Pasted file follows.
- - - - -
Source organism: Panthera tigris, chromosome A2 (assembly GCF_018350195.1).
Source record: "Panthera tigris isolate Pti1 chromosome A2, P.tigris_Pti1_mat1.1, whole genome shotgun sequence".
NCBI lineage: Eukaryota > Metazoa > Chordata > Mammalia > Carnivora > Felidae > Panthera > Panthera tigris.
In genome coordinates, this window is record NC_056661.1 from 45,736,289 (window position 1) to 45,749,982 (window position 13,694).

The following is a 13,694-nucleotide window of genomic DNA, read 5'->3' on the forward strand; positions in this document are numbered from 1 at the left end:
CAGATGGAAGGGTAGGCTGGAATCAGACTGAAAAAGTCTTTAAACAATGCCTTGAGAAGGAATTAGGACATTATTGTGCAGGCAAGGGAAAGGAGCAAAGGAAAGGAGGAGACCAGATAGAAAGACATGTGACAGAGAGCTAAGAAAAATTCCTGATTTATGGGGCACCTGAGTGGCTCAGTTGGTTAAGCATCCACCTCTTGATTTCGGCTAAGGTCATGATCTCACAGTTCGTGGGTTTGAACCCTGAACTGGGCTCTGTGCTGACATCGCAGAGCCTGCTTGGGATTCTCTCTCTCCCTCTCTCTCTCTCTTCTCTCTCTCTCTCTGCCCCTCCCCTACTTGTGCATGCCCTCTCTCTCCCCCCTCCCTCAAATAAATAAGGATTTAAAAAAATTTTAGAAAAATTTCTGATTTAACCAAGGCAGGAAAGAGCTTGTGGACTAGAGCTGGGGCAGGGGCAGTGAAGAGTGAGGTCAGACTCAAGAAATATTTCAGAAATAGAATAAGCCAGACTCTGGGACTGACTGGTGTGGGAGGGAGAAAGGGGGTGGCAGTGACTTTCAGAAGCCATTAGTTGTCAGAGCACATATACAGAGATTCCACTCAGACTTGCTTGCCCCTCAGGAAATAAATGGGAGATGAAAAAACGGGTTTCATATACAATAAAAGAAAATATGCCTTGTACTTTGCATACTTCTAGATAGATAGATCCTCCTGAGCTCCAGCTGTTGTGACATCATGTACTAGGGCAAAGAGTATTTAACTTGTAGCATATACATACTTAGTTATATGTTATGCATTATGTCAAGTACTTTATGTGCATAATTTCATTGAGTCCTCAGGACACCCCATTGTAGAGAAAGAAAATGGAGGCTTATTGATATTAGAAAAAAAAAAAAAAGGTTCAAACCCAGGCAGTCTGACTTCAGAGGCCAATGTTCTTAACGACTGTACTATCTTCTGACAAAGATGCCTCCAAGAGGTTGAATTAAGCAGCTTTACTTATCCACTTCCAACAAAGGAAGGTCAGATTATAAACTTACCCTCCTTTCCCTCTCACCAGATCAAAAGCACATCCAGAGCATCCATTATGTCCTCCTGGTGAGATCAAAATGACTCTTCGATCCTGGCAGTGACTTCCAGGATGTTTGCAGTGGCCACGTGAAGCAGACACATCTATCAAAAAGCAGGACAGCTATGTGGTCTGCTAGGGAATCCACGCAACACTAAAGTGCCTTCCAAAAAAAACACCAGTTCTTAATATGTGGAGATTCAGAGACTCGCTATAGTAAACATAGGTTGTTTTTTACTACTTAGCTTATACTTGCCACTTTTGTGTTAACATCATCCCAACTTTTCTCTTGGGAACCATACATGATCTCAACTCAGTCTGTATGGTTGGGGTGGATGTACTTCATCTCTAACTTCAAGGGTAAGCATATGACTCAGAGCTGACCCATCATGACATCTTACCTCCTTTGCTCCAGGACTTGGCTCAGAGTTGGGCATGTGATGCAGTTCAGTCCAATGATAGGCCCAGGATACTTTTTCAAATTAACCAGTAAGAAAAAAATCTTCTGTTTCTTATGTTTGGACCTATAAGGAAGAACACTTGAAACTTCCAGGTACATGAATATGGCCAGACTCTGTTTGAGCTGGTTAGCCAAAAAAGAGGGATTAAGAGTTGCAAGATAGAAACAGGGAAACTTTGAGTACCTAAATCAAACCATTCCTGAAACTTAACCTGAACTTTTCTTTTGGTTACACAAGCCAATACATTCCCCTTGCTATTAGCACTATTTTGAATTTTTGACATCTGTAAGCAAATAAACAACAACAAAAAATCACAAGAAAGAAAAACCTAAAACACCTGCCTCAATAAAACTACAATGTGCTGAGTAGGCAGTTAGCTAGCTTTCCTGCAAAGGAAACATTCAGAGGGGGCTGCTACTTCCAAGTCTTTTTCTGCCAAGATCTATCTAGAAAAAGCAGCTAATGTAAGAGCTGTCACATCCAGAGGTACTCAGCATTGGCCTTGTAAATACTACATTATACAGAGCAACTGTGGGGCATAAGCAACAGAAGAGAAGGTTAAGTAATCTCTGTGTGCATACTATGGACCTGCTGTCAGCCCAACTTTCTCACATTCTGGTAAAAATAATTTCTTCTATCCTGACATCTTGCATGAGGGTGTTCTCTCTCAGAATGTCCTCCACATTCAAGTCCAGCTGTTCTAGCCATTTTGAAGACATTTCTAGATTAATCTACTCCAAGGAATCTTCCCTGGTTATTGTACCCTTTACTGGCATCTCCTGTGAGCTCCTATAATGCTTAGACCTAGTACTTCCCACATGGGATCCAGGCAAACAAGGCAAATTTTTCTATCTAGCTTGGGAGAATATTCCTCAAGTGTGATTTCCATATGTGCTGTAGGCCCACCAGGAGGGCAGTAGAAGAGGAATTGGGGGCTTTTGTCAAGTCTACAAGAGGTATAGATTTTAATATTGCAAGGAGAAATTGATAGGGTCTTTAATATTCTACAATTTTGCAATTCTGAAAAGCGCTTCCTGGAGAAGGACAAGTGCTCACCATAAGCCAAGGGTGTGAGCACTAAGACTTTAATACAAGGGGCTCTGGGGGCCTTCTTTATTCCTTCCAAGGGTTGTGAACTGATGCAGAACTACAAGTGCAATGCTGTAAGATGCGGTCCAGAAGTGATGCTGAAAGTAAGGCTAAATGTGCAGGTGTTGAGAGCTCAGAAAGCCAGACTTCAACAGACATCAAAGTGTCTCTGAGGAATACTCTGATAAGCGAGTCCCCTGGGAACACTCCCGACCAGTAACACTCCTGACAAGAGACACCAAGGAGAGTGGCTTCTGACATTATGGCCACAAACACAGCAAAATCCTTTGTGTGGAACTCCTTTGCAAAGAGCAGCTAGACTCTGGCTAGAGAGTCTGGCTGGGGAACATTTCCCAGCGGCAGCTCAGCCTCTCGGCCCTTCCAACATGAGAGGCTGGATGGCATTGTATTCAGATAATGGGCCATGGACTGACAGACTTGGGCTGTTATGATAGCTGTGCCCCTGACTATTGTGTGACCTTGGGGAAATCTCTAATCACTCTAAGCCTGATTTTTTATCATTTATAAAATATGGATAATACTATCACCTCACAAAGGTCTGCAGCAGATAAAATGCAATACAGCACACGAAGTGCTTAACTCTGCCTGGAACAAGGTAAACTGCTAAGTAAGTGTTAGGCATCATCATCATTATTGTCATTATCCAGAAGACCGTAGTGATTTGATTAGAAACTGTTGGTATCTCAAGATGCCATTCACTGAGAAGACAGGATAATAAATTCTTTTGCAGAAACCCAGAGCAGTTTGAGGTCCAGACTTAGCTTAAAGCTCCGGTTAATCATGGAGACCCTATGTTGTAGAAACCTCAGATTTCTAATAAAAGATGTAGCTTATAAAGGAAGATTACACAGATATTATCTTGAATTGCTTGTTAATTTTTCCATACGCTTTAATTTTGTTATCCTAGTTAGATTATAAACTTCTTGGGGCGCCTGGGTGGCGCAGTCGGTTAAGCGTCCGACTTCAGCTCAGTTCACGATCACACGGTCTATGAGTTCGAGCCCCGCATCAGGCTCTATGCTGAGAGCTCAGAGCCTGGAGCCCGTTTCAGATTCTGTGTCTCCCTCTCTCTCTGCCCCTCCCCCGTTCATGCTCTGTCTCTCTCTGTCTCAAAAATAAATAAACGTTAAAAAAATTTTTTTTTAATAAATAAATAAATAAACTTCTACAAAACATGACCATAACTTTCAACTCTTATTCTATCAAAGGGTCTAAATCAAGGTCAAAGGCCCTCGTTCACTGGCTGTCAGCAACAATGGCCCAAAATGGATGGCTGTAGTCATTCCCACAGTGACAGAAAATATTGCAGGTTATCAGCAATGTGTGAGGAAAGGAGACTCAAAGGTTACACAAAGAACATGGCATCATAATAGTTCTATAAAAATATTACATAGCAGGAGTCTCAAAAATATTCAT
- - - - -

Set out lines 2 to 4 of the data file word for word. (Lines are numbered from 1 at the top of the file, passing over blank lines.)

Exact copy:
Source record: "Panthera tigris isolate Pti1 chromosome A2, P.tigris_Pti1_mat1.1, whole genome shotgun sequence".
NCBI lineage: Eukaryota > Metazoa > Chordata > Mammalia > Carnivora > Felidae > Panthera > Panthera tigris.
In genome coordinates, this window is record NC_056661.1 from 45,736,289 (window position 1) to 45,749,982 (window position 13,694).